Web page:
On 8 September 2006, the taxpayer made a request to the Minister to have the interest waived in respect of a tax debt that arose in 1989-90. The Minister denied the’ request on the grounds that the 2005 amendment to the waiver of penalty or interest provisions in subsection 220(3.1) of the Act limited his discretion to a 10-year period after the taxation year in which the original tax debt arose.
Subsection 220(3.1) states:
| ||“The Minister may, on or before the day that is ten calendar years after the end of a taxation year of a taxpayer … waive or cancel all or any portion of any penalty or interest otherwise payable under this Act by the taxpayer … in respect of that taxation year…” (emphasis added)|| |
Request for judicial review
The taxpayer made an application to the Federal Court Trial Division (FCTD) for judicial review of the Minister’s decision, arguing that the phrase “in respect of that taxation year” refers to each year during which interest accrues on an outstanding tax debt, no matter when the debt arose.
The FCTD dismissed the taxpayer’s application, noting that the term “taxation year” was interpreted in Montgomery v MNR (95 DTC 5032 (FCA)) to mean a year, either fiscal or calendar, for which tax is computed. The FCTD also agreed with the ruling in Telfer v Canada (Revenue Agency) (2009 FCA 23) that the time limit in subsection 220 (3.1) is for the 10 calendar years after the relevant taxation year — namely, the year of assessment.
Taxpayer successfully appeals
The FCA allowed the taxpayer’s appeal. It cited the well-known passage from Canada Trustco Mortgage Co. v. Canada, ( 2 S.C.R. 601, 2005 SCC 54) at paragraph 10, in which the Supreme Court of Canada set out the proper approach for interpreting taxation statutes:
| ||The interpretation of a statutory provision must be made according to a textual, contextual and purposive analysis to find a meaning that is harmonious with the Act as a whole. When the words of a provision are precise and unequivocal, the ordinary meaning of the words plays a dominant role in the interpretive process. On the other hand, where the words can support more than one reasonable meaning, the ordinary meaning of the words plays a lesser role. The relative effects of ordinary meaning, context and purpose on the interpretive process may vary, but in all cases the court must seek to read the provisions of an Act as a harmonious whole.|| |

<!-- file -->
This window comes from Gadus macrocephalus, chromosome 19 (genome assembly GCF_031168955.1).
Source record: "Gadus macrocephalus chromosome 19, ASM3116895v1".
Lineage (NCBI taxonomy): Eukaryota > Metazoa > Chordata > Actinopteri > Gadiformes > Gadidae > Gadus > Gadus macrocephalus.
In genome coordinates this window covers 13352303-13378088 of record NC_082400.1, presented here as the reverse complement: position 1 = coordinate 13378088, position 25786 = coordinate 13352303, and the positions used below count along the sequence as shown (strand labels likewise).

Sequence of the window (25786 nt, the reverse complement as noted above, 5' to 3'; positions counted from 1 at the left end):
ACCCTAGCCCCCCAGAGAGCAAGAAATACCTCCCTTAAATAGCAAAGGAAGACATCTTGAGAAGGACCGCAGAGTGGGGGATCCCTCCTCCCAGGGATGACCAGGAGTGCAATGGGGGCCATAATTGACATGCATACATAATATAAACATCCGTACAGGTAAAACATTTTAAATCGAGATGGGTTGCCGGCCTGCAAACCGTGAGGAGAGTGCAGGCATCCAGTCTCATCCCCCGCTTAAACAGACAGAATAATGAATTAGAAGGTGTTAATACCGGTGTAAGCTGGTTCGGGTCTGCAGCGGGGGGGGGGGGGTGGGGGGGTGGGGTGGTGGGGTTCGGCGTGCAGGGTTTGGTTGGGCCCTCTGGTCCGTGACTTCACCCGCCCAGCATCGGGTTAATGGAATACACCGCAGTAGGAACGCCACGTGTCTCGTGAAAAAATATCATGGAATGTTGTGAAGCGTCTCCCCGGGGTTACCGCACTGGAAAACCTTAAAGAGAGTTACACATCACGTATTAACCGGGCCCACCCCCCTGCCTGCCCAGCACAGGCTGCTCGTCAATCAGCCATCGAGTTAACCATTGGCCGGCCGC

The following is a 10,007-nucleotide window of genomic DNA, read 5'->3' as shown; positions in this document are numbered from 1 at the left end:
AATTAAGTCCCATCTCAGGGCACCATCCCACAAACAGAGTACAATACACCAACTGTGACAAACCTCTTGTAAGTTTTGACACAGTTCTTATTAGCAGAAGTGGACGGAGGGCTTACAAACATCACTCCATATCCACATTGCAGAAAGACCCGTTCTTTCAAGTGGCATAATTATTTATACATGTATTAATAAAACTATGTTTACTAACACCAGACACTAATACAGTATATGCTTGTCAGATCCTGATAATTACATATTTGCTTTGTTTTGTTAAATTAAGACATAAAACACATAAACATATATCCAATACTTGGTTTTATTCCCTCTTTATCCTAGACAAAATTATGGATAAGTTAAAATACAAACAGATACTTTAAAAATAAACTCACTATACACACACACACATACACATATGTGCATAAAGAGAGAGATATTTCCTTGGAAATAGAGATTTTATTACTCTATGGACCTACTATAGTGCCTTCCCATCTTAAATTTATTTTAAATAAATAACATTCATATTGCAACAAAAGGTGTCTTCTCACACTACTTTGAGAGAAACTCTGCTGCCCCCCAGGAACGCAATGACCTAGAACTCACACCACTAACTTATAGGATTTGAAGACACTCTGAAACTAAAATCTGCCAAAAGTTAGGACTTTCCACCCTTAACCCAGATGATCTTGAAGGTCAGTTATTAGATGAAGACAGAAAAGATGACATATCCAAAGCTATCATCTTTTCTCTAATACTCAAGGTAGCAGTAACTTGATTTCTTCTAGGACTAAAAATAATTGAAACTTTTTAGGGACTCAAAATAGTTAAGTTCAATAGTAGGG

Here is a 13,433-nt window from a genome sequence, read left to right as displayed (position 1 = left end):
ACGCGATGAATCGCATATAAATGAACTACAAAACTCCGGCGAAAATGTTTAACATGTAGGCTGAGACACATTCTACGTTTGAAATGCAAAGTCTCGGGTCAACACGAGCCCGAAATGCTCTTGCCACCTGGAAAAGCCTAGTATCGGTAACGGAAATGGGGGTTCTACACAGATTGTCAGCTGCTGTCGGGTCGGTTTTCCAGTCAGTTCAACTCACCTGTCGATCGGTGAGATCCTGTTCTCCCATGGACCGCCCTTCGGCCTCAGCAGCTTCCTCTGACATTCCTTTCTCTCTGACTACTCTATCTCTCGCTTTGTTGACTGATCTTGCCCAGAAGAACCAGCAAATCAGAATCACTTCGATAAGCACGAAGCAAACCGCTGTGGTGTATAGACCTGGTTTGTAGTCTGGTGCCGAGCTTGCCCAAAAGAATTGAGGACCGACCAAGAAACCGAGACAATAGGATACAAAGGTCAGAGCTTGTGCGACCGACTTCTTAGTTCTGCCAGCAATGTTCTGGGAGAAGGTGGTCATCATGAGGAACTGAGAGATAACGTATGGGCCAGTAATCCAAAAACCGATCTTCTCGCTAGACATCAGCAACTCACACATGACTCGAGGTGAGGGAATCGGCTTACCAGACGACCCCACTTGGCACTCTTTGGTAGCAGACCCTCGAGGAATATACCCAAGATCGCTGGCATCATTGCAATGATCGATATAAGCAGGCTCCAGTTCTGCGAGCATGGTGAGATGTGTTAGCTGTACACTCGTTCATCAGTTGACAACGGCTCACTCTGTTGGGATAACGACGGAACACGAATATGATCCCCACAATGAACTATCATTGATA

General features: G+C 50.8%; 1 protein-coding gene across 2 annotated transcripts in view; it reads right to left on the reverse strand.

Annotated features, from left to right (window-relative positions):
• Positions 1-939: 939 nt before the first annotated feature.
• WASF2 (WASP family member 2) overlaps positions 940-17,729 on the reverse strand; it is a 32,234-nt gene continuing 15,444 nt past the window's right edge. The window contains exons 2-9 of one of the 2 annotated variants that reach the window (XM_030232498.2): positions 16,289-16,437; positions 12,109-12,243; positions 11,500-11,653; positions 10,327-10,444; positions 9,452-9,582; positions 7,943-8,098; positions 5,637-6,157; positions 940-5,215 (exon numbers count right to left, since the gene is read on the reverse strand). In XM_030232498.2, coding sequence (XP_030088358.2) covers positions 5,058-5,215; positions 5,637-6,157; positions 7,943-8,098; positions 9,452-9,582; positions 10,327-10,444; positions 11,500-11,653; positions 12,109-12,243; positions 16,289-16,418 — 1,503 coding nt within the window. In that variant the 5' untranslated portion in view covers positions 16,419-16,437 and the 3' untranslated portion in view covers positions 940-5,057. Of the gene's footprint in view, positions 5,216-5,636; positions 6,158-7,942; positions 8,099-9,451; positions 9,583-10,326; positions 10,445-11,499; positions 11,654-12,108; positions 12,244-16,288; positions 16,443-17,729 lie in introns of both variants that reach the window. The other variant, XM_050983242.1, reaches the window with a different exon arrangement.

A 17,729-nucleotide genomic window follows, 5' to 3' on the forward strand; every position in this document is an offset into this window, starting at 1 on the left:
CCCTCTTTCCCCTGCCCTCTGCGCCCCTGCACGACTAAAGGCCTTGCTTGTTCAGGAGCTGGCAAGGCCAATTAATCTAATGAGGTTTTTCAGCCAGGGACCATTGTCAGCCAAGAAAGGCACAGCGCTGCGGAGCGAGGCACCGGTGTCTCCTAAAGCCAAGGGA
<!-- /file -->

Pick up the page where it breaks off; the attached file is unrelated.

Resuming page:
The FCA found that subsection 220(3.1) could be interpreted in more than one way, and therefore delved into its history, context and purpose. The Court concluded that the Minister’s interpretation would lead to a harsh result that would be contrary to its purpose of allowing taxpayers to ask for relief against penalties and interest and allowing the Minister to grant such relief where appropriate. The Montgomery case was distinguished, while the Telfer case was not mentioned.
The Court also noted that Parliament knows how to draft sections that have a forward-looking effect — for example, subsection 220(3.201) — and could have used similar language if that was its intention.
As a result, the FCA allowed the taxpayer’s application for judicial review, and referred his application for interest relief back to the Minister for reconsideration. While the Court held that the Minister possesses the ability to waive the interest in question, the decision of whether to do so remains at the Minister’s discretion. Having incurred the costs of a first- and second-level ministerial review, an FCTD judicial review and an appeal of the result to the FCA, the taxpayer still needs to convince CRA that a waiver of interest would be just and equitable.
The taxpayer won the battle, but he still has to win the war.
Although the Crown has not sought leave to appeal this decision to the Supreme Court of Canada, there may be some pressure exerted on the Department of Finance to reword subsection 220(3.1). This would be unfortunate.
As the FCA points out, the broader interpretation promotes fairness, and does not place an unnecessary administrative burden on the Crown. The Minister would only have to know the amount of the original tax debt upon which interest accrued, and what payments have been made and when. From there, the interest is determined by a simple mathematical calculation.